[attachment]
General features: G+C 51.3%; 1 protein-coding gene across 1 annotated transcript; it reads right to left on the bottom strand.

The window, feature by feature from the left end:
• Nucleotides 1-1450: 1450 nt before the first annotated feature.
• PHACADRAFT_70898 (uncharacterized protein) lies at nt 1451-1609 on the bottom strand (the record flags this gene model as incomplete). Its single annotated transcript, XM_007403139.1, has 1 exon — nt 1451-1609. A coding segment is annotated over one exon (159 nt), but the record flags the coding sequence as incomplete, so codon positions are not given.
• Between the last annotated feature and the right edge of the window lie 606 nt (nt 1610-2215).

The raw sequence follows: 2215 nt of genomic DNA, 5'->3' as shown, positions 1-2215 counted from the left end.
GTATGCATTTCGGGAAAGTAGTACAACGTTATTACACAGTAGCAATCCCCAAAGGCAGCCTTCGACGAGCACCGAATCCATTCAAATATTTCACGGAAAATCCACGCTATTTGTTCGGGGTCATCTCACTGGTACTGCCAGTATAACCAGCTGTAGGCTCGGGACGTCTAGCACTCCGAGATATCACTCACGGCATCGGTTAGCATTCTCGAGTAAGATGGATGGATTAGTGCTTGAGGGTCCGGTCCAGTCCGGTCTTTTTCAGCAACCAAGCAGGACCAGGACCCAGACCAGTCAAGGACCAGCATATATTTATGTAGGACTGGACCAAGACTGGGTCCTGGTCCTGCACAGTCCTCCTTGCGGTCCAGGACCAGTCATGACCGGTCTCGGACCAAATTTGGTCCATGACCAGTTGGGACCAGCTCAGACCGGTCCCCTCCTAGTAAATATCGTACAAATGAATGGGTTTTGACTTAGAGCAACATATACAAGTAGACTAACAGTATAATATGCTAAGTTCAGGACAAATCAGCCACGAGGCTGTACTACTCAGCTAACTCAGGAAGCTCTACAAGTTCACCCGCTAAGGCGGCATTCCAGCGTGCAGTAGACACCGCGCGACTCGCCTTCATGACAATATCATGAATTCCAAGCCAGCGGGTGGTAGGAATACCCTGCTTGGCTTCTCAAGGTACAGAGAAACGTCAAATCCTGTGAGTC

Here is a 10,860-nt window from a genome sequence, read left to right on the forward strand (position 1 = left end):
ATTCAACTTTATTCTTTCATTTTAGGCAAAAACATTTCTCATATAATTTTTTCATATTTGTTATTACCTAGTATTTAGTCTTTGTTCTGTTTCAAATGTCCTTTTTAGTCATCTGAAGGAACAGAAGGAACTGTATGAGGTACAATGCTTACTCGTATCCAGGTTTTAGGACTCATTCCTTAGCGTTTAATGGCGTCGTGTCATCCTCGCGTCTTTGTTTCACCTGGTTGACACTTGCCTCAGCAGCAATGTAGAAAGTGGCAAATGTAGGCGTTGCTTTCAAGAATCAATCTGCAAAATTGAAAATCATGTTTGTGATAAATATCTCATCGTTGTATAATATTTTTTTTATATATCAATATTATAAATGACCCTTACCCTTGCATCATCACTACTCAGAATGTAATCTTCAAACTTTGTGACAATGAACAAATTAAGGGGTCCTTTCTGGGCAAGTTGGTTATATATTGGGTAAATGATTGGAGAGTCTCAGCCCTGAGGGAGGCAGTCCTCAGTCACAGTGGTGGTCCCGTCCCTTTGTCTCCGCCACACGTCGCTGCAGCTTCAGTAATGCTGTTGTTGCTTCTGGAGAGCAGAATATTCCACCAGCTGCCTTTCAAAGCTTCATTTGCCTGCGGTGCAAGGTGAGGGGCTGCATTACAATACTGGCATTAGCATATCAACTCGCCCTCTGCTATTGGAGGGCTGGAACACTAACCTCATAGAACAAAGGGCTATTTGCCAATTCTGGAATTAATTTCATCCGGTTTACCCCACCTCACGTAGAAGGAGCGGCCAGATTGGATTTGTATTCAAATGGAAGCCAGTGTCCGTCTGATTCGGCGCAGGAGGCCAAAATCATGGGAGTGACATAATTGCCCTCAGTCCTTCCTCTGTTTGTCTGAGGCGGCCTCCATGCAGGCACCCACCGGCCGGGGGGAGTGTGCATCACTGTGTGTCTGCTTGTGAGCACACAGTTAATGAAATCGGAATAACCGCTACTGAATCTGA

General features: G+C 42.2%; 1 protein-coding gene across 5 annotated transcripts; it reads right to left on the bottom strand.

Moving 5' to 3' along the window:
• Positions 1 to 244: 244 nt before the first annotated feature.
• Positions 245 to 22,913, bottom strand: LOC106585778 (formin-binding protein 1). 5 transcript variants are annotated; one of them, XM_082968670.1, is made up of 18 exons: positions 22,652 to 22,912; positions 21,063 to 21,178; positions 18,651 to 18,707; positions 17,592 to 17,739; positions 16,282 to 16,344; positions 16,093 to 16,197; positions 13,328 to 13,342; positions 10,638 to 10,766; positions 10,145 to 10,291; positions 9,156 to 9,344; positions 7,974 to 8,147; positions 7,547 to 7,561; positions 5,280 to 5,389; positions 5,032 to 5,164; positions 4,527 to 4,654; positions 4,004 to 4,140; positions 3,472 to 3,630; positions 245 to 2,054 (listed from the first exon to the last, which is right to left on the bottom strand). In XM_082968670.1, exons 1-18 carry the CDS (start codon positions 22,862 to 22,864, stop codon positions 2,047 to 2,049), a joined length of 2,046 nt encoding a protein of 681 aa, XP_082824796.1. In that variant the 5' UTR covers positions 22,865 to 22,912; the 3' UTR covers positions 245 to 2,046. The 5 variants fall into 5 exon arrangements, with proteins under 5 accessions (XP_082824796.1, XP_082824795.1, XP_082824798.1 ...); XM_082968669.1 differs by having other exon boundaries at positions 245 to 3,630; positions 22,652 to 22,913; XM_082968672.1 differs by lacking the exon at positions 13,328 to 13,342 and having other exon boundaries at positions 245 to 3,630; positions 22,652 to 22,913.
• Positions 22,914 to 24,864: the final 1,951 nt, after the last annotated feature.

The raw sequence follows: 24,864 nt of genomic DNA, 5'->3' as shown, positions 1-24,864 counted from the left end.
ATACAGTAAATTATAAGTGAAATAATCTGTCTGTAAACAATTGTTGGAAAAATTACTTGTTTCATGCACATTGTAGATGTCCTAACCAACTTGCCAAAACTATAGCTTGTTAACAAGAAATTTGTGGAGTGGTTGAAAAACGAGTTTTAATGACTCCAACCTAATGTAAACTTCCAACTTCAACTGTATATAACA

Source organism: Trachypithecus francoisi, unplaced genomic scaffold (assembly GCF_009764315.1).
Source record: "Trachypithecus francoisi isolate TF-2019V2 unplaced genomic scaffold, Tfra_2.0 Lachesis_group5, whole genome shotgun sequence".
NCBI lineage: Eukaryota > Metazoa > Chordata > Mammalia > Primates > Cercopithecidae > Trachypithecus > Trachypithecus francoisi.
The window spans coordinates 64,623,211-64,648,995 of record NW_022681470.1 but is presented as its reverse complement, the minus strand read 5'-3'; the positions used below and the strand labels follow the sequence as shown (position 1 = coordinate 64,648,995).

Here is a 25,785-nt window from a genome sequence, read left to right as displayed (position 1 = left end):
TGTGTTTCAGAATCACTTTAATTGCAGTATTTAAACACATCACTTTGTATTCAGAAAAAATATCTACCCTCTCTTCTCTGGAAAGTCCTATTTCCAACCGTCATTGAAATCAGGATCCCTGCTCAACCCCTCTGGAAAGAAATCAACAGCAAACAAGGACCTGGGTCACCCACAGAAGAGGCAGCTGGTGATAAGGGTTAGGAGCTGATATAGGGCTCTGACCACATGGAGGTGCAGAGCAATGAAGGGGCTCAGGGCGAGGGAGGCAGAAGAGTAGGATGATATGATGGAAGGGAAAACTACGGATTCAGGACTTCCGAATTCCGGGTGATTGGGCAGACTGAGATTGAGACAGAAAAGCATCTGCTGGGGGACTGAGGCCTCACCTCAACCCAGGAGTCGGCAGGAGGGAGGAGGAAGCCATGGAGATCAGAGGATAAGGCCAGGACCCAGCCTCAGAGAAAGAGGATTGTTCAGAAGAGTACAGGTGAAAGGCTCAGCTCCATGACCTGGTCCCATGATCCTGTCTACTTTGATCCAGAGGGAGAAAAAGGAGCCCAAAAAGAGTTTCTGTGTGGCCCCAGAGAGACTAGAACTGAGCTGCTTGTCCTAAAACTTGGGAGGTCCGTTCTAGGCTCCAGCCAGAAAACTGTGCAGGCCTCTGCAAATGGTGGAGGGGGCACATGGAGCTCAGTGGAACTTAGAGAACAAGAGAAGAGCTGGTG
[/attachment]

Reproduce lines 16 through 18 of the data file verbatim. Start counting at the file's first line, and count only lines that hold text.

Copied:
ATACAGTAAATTATAAGTGAAATAATCTGTCTGTAAACAATTGTTGGAAAAATTACTTGTTTCATGCACATTGTAGATGTCCTAACCAACTTGCCAAAACTATAGCTTGTTAACAAGAAATTTGTGGAGTGGTTGAAAAACGAGTTTTAATGACTCCAACCTAATGTAAACTTCCAACTTCAACTGTATATAACA

Source organism: Trachypithecus francoisi, unplaced genomic scaffold (assembly GCF_009764315.1).
Source record: "Trachypithecus francoisi isolate TF-2019V2 unplaced genomic scaffold, Tfra_2.0 Lachesis_group5, whole genome shotgun sequence".